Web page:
[M]uch of our brain consists of networks of associations--thoughts, images, ideas, memories, and emotions--that become connected with each other over time, so that activating one part of a network activates the rest (including the gut-level feelings associated with a candidate that "summarize" voters' judgments about the candidate and are among the best predictors in the voting booth). The more times a network is activated, the harder it is to change, for reasons both physiological and psychological.Drew Westen... he seems to be one of these academics who's repackaged his field to make him an expert on politics. I note that the New Republic headline writers situated his insights the field of advertising anyway. The problem is the "delay in branding John McCain," not the delay in rewiring our neural links.
Physiologically, the more two neurons are activated together, the more likely one is to trigger the other, as chemical changes in the cells themselves and the actual growth of physical links between them bind them together. Pragmatically speaking, that means that the more times voters hear John McCain described as a war hero and a strong potential commander-in-chief-instead of, for example, a man with such poor judgment on national security that he would support an endless continuation of an ill-fated war much like the one he suffered through despite his own personal experience--the harder it will be to deactivate that network and inhibit those neural links.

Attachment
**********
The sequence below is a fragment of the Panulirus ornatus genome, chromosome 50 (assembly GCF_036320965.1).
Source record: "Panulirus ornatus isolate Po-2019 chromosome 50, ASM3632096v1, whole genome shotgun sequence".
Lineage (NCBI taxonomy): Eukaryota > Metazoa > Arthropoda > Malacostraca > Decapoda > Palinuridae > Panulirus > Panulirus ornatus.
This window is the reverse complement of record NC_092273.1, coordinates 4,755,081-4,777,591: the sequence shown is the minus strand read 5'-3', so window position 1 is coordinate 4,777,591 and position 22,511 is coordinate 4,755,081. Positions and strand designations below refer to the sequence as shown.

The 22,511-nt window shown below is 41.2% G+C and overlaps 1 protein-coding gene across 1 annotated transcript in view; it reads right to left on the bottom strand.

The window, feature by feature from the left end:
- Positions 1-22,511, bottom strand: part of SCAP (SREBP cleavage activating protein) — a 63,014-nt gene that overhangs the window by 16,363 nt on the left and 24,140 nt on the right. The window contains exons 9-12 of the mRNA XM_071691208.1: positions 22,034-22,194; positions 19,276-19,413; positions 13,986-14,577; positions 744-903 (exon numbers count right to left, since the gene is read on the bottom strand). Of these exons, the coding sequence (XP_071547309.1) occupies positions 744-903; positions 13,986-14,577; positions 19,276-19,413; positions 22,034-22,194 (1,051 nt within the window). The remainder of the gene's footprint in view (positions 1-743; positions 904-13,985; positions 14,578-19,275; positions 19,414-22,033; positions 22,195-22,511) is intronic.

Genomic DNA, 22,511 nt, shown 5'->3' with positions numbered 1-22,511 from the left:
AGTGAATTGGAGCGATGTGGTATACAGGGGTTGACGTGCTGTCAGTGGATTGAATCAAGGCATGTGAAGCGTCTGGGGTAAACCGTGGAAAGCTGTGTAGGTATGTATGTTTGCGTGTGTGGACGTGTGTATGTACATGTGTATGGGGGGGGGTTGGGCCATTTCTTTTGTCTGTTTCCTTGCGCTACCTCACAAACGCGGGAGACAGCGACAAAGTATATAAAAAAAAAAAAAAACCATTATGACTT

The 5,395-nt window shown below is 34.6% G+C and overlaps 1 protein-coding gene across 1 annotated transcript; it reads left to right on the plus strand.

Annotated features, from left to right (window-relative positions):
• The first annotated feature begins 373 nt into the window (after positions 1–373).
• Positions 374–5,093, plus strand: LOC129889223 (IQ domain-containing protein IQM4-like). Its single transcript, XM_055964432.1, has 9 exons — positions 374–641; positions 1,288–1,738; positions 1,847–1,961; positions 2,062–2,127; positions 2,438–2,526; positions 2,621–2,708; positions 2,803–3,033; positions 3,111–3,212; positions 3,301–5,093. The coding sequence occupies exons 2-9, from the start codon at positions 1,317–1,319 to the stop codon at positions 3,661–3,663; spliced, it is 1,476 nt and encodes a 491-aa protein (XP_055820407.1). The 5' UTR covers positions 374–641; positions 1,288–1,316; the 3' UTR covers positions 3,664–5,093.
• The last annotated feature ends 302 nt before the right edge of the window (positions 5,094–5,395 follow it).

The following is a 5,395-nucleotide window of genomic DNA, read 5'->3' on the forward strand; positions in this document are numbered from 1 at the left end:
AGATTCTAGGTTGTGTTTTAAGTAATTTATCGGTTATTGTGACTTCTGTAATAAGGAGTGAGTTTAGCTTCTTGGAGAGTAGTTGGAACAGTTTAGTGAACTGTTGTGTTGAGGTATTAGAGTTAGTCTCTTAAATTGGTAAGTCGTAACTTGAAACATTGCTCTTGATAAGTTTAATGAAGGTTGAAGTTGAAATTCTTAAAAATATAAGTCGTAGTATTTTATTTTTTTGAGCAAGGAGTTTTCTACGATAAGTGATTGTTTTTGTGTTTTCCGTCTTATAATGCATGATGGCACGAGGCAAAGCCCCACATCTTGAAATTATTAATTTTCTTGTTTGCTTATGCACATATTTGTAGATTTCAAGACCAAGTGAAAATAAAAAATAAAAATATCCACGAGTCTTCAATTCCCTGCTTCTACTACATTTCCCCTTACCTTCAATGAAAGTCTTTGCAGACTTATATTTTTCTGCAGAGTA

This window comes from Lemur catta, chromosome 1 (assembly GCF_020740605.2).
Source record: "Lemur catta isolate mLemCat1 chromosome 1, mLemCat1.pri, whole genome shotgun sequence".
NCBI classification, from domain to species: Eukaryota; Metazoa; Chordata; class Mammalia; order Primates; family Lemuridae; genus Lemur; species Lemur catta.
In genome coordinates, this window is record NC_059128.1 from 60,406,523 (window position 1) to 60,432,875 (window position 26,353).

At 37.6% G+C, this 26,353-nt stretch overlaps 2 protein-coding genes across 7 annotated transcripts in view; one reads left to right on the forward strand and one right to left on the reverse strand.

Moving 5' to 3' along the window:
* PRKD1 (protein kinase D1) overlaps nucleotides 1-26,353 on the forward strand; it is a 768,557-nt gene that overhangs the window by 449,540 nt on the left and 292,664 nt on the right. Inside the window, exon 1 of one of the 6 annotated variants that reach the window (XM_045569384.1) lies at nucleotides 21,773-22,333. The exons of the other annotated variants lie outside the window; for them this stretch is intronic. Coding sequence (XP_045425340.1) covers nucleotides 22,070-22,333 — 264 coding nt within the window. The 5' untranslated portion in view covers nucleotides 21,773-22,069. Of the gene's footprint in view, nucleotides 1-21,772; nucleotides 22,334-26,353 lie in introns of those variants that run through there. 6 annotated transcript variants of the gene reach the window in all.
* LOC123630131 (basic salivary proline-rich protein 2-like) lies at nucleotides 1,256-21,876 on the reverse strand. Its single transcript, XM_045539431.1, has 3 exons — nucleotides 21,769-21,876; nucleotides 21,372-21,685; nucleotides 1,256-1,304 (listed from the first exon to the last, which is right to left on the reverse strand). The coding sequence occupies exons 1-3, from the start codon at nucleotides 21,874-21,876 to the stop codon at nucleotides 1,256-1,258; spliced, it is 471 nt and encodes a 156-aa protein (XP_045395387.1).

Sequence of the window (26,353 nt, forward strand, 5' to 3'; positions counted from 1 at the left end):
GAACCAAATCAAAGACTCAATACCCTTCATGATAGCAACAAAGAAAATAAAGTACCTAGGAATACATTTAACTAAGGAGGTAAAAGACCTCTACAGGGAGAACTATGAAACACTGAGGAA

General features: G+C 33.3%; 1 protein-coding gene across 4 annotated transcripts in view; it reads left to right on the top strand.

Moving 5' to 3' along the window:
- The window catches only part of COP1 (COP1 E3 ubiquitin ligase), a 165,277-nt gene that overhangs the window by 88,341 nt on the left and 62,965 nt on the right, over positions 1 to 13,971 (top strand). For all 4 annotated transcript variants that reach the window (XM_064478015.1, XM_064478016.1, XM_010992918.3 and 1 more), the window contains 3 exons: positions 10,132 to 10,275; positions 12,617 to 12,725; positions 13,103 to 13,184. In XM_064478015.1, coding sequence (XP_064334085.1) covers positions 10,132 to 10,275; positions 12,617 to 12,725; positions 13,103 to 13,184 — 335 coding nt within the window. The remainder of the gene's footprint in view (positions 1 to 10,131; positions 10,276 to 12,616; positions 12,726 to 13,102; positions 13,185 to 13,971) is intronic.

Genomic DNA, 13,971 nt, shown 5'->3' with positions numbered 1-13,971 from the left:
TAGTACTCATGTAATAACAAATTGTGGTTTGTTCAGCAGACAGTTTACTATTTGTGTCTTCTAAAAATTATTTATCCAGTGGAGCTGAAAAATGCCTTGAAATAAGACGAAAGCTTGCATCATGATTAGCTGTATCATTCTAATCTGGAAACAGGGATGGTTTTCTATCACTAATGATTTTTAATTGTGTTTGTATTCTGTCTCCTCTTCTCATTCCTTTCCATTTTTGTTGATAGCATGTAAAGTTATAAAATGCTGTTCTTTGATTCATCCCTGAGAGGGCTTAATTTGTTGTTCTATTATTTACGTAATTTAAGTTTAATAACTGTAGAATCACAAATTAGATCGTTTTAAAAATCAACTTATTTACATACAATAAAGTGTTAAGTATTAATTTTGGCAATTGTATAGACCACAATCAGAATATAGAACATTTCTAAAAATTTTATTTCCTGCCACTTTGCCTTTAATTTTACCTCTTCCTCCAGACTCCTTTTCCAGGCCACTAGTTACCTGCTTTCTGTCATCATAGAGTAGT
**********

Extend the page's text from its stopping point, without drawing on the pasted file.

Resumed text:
But what do we think of Drew Westen's political brain science?
One thing I love about blogging is that I have a searchable record of whether I've dealt with this character before. And yes I have. Here:
And here's another one:
Newsweek serves up the hot news that voters are swayed by emotion...... and tries to sell us the laughable theory that Democrats, not realizing this blindingly obvious reality, have gone wrong by relying only on rational argument.
The article is mainly about the book “The Political Brain: The Role of Emotion in Deciding the Fate of the Nation,” by Drew Westen....
Hilariously, Newsweek claims that the reason Democrats and not Republicans are going to Westen for advice is that Republicans already know they need to use emotion. Never mind that that Westen's book is plainly speaking to Democrats and advising them on how to make their positions more emotionally appealing.
In today's NYT, John Tierney conveys an expert psychologist's advice to John Kerry. The expert is Drew Westen, a psychologist at Emory University, and the specific Kerry concern addressed is Clinton's charisma, which is going to shine upon us for the next week or month or so. Should Kerry, like Gore, distance himself from Clinton? Professor Westen says no, based on experiments inspired by the commercial, shown in the 2000 Presidential campaign, that momentarily flashed the word "rats" on the TV screen:Hey, wait a minute! Drew Westen is advising the Democrats about subliminal advertising? Remember when I pointed out that the letters "NIG" appeared on the shoulder of the sleeping black child in Hillary Clinton's "3 a.m." commercial — the one that had such a mysteriously powerful effect on the nation's psyche? Lots of people went into severe reactive denial. I must be crazy! Ask psychprof Drew Westen if I'm crazy.[One experiment showed] that people exposed subliminally to "rats" before seeing the picture of a politician tended to rate the politician more negatively.